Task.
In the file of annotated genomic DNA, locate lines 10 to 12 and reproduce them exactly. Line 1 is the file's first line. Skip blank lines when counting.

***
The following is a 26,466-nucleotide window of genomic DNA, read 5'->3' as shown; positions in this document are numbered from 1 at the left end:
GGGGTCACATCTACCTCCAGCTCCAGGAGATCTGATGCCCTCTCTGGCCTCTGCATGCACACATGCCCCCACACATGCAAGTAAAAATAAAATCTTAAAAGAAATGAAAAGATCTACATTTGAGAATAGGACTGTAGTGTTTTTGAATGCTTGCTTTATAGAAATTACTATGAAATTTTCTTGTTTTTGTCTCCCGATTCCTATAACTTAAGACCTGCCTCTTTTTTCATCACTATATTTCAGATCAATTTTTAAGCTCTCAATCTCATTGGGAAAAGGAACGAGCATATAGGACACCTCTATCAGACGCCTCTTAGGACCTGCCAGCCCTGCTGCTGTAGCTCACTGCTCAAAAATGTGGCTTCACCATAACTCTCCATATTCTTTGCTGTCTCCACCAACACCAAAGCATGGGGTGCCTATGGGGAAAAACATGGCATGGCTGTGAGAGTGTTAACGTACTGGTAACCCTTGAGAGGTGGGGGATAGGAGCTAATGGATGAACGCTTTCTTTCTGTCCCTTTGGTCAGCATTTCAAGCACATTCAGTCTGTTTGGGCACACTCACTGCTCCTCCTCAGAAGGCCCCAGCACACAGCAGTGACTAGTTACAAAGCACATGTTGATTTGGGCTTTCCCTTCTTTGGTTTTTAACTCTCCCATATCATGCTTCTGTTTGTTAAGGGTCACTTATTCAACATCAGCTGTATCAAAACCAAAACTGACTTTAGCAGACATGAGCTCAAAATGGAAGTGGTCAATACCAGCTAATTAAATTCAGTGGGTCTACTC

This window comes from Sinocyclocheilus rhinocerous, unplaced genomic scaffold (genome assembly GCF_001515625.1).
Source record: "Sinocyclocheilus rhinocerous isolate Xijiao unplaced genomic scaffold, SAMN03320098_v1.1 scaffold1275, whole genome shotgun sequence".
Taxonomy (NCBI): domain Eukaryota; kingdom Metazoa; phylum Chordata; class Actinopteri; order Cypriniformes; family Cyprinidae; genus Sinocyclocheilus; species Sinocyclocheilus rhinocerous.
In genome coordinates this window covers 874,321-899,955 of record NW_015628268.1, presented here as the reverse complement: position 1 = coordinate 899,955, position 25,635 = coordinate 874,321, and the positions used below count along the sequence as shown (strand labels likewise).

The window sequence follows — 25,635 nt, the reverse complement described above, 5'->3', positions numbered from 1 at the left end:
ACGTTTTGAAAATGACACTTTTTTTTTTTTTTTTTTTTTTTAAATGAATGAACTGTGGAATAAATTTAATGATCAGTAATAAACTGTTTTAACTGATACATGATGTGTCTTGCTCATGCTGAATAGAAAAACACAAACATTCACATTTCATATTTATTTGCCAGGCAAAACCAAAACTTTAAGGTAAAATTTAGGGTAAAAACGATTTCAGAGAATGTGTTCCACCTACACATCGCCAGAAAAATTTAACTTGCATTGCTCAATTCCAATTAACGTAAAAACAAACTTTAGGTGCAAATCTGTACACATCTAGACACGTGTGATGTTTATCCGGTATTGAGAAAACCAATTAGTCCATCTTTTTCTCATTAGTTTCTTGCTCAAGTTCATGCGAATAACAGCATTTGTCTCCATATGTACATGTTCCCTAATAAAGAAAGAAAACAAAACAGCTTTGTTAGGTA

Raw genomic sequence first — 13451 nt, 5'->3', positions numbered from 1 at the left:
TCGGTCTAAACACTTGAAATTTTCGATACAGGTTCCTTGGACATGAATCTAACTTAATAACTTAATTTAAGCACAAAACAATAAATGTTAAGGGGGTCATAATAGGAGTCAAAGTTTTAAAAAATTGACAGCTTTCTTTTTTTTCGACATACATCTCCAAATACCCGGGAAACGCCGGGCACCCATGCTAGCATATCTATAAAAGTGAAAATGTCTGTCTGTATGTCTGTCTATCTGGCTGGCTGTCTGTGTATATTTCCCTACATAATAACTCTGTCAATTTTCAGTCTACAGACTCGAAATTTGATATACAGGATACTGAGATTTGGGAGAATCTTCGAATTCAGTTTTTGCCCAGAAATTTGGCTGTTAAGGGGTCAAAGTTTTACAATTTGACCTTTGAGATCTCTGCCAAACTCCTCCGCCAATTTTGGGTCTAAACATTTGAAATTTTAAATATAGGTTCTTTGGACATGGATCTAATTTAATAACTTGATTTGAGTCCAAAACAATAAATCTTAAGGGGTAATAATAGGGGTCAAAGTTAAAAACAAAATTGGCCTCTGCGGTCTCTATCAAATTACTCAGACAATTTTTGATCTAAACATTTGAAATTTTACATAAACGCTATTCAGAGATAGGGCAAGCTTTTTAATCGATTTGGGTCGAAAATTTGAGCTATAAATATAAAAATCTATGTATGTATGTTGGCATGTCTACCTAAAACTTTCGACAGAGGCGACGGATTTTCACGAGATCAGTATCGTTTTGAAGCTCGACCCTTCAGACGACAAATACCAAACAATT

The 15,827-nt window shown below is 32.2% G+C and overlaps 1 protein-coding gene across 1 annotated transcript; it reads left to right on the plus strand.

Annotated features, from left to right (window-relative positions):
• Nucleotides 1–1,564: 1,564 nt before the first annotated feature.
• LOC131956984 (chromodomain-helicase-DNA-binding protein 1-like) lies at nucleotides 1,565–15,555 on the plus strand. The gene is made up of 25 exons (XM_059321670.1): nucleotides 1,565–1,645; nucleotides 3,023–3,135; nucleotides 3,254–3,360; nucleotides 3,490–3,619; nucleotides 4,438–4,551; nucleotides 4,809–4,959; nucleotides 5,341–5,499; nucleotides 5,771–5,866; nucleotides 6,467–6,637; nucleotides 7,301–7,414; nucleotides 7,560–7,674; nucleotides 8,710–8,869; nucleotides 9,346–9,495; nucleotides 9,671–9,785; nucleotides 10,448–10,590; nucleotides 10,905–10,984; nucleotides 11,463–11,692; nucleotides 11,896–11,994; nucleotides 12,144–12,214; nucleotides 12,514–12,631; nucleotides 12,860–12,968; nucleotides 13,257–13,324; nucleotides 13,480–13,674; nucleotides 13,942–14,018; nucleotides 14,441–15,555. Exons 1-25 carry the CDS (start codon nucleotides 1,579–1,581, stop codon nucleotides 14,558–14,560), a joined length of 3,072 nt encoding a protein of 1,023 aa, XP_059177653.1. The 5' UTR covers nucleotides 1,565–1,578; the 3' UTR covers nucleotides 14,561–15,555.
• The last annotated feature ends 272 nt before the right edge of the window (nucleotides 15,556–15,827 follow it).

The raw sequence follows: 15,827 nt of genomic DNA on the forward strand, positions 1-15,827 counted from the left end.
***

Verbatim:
TCGGTCTAAACACTTGAAATTTTCGATACAGGTTCCTTGGACATGAATCTAACTTAATAACTTAATTTAAGCACAAAACAATAAATGTTAAGGGGGTCATAATAGGAGTCAAAGTTTTAAAAAATTGACAGCTTTCTTTTTTTTCGACATACATCTCCAAATACCCGGGAAACGCCGGGCACCCATGCTAGCATATCTATAAAAGTGAAAATGTCTGTCTGTATGTCTGTCTATCTGGCTGGCTGTCTGTGTATATTTCCCTACATAATAACTCTGTCAATTTTCAGTCTACAGACTCGAAATTTGATATACAGGATACTGAGATTTGGGAGAATCTTCGAATTCAGTTTTTGCCCAGAAATTTGGCTGTTAAGGGGTCAAAGTTTTACAATTTGACCTTTGAGATCTCTGCCAAACTCCTCCGCCAATTTTGGGTCTAAACATTTGAAATTTTAAATATAGGTTCTTTGGACATGGATCTAATTTAATAACTTGATTTGAGTCCAAAACAATAAATCTTAAGGGGTAATAATAGGGGTCAAAGTTAAAAACAAAATTGGCCTCTGCGGTCTCTATCAAATTACTCAGACAATTTTTGATCTAAACATTTGAAATTTTACATAAACGCTATTCAGAGATAGGGCAAGCTTTTTAATCGATTTGGGTCGAAAATTTGAGCTATAAATATAAAAATCTATGTATGTATGTTGGCATGTCTACCTAAAACTTTCGACAGAGGCGACGGATTTTCACGAGATCAGTATCGTTTTGAAGCTCGACCCTTCAGACGACAAATACCAAACAATT

The 15,827-nt window shown below is 32.2% G+C and overlaps 1 protein-coding gene across 1 annotated transcript; it reads left to right on the plus strand.

Annotated features, from left to right (window-relative positions):